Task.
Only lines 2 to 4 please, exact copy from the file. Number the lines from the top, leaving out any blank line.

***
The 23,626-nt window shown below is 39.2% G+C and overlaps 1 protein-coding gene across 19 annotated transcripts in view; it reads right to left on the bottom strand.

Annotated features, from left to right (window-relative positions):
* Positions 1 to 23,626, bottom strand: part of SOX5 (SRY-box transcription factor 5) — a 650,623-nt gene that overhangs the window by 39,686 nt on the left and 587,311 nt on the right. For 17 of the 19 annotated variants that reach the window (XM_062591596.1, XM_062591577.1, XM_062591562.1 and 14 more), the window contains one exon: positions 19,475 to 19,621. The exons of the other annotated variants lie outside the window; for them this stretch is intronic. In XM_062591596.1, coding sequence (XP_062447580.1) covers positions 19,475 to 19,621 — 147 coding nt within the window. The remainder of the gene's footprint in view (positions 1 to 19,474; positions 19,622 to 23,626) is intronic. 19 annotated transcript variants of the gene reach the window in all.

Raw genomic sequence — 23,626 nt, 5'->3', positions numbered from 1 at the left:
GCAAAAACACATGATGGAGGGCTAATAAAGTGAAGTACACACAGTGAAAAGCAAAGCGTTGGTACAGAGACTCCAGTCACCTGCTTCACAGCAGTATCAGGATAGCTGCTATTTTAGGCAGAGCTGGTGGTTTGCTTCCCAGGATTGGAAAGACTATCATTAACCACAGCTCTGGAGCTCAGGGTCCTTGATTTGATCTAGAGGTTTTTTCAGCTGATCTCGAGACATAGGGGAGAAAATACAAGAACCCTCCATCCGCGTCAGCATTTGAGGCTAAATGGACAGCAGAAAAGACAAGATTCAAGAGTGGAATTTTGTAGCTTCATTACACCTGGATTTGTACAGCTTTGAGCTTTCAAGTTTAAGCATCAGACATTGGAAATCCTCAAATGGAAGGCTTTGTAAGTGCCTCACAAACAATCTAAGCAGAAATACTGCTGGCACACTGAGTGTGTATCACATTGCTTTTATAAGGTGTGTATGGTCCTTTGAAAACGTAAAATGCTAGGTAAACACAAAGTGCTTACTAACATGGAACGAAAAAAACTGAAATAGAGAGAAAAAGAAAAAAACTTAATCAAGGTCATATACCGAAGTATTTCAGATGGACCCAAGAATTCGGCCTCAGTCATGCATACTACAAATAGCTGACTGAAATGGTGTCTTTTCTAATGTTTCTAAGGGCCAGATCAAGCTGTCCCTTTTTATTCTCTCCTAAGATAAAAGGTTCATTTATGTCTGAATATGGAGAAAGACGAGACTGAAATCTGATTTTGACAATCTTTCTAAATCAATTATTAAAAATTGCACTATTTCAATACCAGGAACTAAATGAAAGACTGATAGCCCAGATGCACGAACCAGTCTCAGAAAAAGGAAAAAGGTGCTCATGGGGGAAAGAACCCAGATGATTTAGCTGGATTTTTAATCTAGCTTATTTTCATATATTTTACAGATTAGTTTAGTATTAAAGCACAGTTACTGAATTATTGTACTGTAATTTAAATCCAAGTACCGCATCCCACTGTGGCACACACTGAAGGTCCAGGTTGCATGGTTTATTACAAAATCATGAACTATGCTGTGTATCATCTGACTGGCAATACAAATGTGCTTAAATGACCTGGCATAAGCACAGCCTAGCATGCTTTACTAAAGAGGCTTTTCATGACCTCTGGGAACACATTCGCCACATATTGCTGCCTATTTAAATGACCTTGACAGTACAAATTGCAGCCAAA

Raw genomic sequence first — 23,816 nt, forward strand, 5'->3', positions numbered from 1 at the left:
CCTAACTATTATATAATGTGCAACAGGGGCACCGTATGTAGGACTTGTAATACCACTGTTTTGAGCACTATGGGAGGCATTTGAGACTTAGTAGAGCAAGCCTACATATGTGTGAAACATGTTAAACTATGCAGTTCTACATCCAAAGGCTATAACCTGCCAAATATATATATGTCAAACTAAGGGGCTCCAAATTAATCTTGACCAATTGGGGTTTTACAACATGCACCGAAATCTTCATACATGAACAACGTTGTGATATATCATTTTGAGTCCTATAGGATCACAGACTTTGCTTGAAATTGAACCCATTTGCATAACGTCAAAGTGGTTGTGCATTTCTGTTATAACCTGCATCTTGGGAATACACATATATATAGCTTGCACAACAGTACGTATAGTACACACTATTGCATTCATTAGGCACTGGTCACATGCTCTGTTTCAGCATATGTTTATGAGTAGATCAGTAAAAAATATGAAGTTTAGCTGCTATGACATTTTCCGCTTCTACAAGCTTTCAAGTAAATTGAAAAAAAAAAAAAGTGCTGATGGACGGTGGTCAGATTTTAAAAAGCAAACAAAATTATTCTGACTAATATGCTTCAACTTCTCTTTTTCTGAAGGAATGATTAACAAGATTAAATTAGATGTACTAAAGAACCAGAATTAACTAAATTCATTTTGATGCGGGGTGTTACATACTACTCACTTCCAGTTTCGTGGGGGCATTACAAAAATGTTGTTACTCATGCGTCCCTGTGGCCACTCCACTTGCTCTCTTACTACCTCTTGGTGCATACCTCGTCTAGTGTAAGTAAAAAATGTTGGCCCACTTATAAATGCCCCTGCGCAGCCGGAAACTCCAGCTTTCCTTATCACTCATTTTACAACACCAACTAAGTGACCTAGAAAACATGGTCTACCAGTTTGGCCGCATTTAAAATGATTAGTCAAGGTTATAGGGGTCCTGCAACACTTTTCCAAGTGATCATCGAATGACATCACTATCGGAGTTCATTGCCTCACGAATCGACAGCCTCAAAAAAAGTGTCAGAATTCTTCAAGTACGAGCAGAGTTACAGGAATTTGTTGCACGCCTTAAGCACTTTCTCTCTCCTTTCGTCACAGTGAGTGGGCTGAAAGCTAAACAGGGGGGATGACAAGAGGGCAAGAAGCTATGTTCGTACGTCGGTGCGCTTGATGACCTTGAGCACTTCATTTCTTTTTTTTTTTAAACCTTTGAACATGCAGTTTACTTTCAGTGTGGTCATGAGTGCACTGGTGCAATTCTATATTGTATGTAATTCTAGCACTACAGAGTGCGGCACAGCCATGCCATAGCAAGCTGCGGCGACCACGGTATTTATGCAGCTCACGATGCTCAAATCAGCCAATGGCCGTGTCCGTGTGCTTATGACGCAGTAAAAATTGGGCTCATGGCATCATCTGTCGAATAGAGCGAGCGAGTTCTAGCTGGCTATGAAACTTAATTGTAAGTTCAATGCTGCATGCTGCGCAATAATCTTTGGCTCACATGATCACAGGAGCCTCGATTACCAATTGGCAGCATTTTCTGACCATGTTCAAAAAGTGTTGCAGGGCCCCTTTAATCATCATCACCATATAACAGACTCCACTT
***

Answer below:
Annotated features, from left to right (window-relative positions):
* Positions 1 to 23,626, bottom strand: part of SOX5 (SRY-box transcription factor 5) — a 650,623-nt gene that overhangs the window by 39,686 nt on the left and 587,311 nt on the right. For 17 of the 19 annotated variants that reach the window (XM_062591596.1, XM_062591577.1, XM_062591562.1 and 14 more), the window contains one exon: positions 19,475 to 19,621. The exons of the other annotated variants lie outside the window; for them this stretch is intronic. In XM_062591596.1, coding sequence (XP_062447580.1) covers positions 19,475 to 19,621 — 147 coding nt within the window. The remainder of the gene's footprint in view (positions 1 to 19,474; positions 19,622 to 23,626) is intronic. 19 annotated transcript variants of the gene reach the window in all.

Raw genomic sequence — 23,626 nt, 5'->3', positions numbered from 1 at the left: